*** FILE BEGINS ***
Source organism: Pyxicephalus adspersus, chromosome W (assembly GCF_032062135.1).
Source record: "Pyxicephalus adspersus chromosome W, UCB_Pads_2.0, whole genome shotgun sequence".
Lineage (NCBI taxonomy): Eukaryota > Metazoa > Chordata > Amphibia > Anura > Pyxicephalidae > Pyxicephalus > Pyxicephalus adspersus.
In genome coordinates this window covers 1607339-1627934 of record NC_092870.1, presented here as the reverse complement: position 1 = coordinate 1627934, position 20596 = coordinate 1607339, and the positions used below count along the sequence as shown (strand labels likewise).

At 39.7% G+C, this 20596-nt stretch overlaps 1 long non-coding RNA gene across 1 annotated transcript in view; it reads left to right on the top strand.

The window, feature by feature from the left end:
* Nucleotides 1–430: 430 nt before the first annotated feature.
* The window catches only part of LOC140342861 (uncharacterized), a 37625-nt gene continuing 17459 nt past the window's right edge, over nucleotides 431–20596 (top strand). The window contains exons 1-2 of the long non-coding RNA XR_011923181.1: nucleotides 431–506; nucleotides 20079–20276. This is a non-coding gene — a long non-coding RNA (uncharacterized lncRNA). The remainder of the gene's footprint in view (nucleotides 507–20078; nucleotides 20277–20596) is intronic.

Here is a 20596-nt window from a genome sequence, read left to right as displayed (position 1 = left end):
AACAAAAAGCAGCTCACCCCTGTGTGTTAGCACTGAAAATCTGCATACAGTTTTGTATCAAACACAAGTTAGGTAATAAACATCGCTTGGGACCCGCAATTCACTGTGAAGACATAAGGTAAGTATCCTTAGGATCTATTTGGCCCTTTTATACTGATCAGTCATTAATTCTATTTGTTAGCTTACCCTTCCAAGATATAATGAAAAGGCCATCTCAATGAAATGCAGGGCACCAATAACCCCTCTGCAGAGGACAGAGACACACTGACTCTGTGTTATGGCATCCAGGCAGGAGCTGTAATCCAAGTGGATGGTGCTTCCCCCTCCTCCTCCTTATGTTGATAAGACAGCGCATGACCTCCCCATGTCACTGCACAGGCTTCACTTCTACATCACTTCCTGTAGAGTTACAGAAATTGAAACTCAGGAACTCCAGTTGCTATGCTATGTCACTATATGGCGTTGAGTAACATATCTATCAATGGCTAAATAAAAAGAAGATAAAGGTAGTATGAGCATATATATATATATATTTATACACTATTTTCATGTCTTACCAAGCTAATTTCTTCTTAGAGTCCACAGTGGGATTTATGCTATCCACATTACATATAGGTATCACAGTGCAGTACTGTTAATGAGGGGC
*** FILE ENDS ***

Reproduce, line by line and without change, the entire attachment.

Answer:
Source organism: Pyxicephalus adspersus, chromosome W (assembly GCF_032062135.1).
Source record: "Pyxicephalus adspersus chromosome W, UCB_Pads_2.0, whole genome shotgun sequence".
Lineage (NCBI taxonomy): Eukaryota > Metazoa > Chordata > Amphibia > Anura > Pyxicephalidae > Pyxicephalus > Pyxicephalus adspersus.
In genome coordinates this window covers 1607339-1627934 of record NC_092870.1, presented here as the reverse complement: position 1 = coordinate 1627934, position 20596 = coordinate 1607339, and the positions used below count along the sequence as shown (strand labels likewise).

At 39.7% G+C, this 20596-nt stretch overlaps 1 long non-coding RNA gene across 1 annotated transcript in view; it reads left to right on the top strand.

The window, feature by feature from the left end:
* Nucleotides 1–430: 430 nt before the first annotated feature.
* The window catches only part of LOC140342861 (uncharacterized), a 37625-nt gene continuing 17459 nt past the window's right edge, over nucleotides 431–20596 (top strand). The window contains exons 1-2 of the long non-coding RNA XR_011923181.1: nucleotides 431–506; nucleotides 20079–20276. This is a non-coding gene — a long non-coding RNA (uncharacterized lncRNA). The remainder of the gene's footprint in view (nucleotides 507–20078; nucleotides 20277–20596) is intronic.

Here is a 20596-nt window from a genome sequence, read left to right as displayed (position 1 = left end):
AACAAAAAGCAGCTCACCCCTGTGTGTTAGCACTGAAAATCTGCATACAGTTTTGTATCAAACACAAGTTAGGTAATAAACATCGCTTGGGACCCGCAATTCACTGTGAAGACATAAGGTAAGTATCCTTAGGATCTATTTGGCCCTTTTATACTGATCAGTCATTAATTCTATTTGTTAGCTTACCCTTCCAAGATATAATGAAAAGGCCATCTCAATGAAATGCAGGGCACCAATAACCCCTCTGCAGAGGACAGAGACACACTGACTCTGTGTTATGGCATCCAGGCAGGAGCTGTAATCCAAGTGGATGGTGCTTCCCCCTCCTCCTCCTTATGTTGATAAGACAGCGCATGACCTCCCCATGTCACTGCACAGGCTTCACTTCTACATCACTTCCTGTAGAGTTACAGAAATTGAAACTCAGGAACTCCAGTTGCTATGCTATGTCACTATATGGCGTTGAGTAACATATCTATCAATGGCTAAATAAAAAGAAGATAAAGGTAGTATGAGCATATATATATATATATTTATACACTATTTTCATGTCTTACCAAGCTAATTTCTTCTTAGAGTCCACAGTGGGATTTATGCTATCCACATTACATATAGGTATCACAGTGCAGTACTGTTAATGAGGGGC